What Does This Hawaii Bill Amendment Mean for Homeowners and Professionals?
A new Hawaii bill amendment is making its way through the Hawaii Congress has the potential to significantly impact both homeowners and licensed professionals in the state. The bill proposes to amend Section 464-13 of the Hawaii Revised Statutes, which deals with exemptions from certain provisions for privately owned or controlled buildings and residences. In this blog post, we will examine the current state of the law, the changes proposed by the bill, and the implications for homeowners and professionals in Hawaii.
Current Hawaii Law: As it stands, Section 464-13 of the Hawaii Revised Statutes exempts certain buildings and dwellings from its provisions based on their estimated cost. Specifically, it excludes one-story buildings with an estimated cost not exceeding $40,000 and two-story buildings not exceeding $35,000. Additionally, for one-story structures used primarily as residences, the cost limit is $50,000, and for two-story residential structures, it is $45,000. However, the exemption does not apply to structures with reinforced concrete or structural steel having riveted, bolted, or welded connections.
Proposed Changes: The Hawaii bill amendment proposes to increase the cost thresholds for exemption from the provisions of Section 464-13.
The new cost limits would be as follows:
- One-story privately owned or controlled buildings: from $40,000 to $77,000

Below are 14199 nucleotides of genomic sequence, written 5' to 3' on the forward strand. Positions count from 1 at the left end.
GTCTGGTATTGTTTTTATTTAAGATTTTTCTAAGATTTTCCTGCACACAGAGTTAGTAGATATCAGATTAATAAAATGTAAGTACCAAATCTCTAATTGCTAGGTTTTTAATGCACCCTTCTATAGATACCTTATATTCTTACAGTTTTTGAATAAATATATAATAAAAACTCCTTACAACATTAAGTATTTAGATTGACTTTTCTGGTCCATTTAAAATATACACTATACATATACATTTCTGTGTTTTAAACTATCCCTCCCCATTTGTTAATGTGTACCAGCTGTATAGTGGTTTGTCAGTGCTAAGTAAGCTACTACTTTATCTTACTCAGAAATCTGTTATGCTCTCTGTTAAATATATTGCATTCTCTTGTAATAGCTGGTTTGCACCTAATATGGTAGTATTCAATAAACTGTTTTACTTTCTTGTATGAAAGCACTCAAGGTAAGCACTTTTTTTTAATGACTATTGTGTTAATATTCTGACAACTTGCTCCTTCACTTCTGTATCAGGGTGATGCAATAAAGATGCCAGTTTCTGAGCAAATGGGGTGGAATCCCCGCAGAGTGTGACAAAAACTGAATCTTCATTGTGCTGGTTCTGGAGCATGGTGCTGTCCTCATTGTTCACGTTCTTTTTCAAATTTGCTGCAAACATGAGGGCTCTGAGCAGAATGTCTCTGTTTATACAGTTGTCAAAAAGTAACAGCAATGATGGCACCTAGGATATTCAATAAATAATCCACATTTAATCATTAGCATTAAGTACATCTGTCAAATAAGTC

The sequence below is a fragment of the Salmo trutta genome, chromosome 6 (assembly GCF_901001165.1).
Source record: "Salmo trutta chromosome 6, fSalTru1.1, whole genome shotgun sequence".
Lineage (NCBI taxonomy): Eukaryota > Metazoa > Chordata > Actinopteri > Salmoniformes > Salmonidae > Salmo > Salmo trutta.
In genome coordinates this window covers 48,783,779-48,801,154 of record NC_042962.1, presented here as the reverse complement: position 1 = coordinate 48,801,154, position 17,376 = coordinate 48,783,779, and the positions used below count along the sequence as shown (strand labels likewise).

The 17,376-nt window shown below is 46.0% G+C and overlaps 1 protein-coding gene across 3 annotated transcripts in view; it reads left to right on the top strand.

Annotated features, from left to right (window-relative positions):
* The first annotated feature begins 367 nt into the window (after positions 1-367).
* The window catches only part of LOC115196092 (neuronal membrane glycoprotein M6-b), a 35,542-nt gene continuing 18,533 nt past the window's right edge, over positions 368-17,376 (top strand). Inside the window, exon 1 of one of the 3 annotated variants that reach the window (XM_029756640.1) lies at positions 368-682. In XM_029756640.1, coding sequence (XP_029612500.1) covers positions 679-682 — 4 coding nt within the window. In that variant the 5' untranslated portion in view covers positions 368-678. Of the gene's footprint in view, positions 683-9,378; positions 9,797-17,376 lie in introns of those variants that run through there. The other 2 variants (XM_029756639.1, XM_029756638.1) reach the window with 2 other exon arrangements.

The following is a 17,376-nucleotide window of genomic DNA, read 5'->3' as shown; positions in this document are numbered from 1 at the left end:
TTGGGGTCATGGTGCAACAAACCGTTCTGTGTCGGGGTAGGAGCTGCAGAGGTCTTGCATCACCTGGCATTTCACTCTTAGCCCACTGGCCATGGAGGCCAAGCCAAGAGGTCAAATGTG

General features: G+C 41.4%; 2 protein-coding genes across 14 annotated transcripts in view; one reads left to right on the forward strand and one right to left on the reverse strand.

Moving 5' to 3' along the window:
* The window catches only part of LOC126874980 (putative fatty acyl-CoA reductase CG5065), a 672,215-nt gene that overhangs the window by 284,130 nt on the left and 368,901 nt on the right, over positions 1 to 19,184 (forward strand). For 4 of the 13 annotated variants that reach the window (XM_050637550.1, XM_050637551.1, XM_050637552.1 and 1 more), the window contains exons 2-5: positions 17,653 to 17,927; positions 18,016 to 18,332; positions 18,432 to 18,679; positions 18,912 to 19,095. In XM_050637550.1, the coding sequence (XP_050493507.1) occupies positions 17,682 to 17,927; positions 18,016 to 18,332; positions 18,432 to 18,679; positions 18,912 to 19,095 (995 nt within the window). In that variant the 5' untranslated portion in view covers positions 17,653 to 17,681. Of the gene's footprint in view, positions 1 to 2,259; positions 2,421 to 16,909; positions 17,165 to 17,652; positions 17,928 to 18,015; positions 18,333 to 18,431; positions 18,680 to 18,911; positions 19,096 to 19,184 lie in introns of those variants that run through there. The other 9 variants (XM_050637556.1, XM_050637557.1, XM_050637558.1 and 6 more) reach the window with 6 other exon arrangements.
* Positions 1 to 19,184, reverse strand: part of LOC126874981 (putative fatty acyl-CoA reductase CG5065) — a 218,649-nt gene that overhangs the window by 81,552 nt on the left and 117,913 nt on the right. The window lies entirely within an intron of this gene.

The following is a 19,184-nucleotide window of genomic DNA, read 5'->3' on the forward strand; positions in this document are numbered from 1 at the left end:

- Two-story privately owned or controlled buildings: from $35,000 to $67,500
- One-story residential structures: from $50,000 to $96,500
- Two-story residential structures: from $45,000 to $86,500
Implications for Homeowners: For homeowners in Hawaii, these proposed changes could mean greater flexibility in construction and renovation projects. With the increased cost thresholds, more projects would fall under the exemption, allowing homeowners to avoid the requirements of the chapter. This could potentially result in cost savings, as homeowners might not need to comply with certain regulations or engage licensed professionals for projects that now fall under the exemption.
However, it is crucial for homeowners to understand that while the exemption may provide more freedom in terms of project scope, it does not exempt them from adhering to building codes, safety regulations, or other applicable laws. Moreover, choosing to forgo hiring licensed professionals could result in subpar work, leading to potential problems down the road.
Implications for Licensed Professionals: For licensed professionals providing services to property owners, the proposed changes could have mixed effects. On the one hand, higher cost thresholds might mean fewer projects will require their services, potentially leading to a decrease in demand for their expertise. This could be particularly concerning for professionals whose primary clientele consists of homeowners undertaking smaller-scale projects.
On the other hand, these changes could also lead to increased demand for professionals who specialize in larger projects, as homeowners may choose to invest more in their properties given the expanded exemption. Additionally, as some homeowners may find themselves facing issues resulting from subpar work done without licensed professionals, there may be an uptick in demand for professionals to correct or assess such problems.
Conclusion: The Hawaii bill amendment to Section 464-13 of the Hawaii Revised Statutes, if passed, could have significant implications for both homeowners and licensed professionals in Hawaii. For homeowners, the increased cost thresholds could provide more flexibility and potential cost savings. For professionals, the bill’s impact will likely depend on their area of expertise and clientele. As this bill continues to move through the Hawaii Congress, it will be essential for all parties to stay informed and consider the potential ramifications of these changes.Copyright secured by Digiprove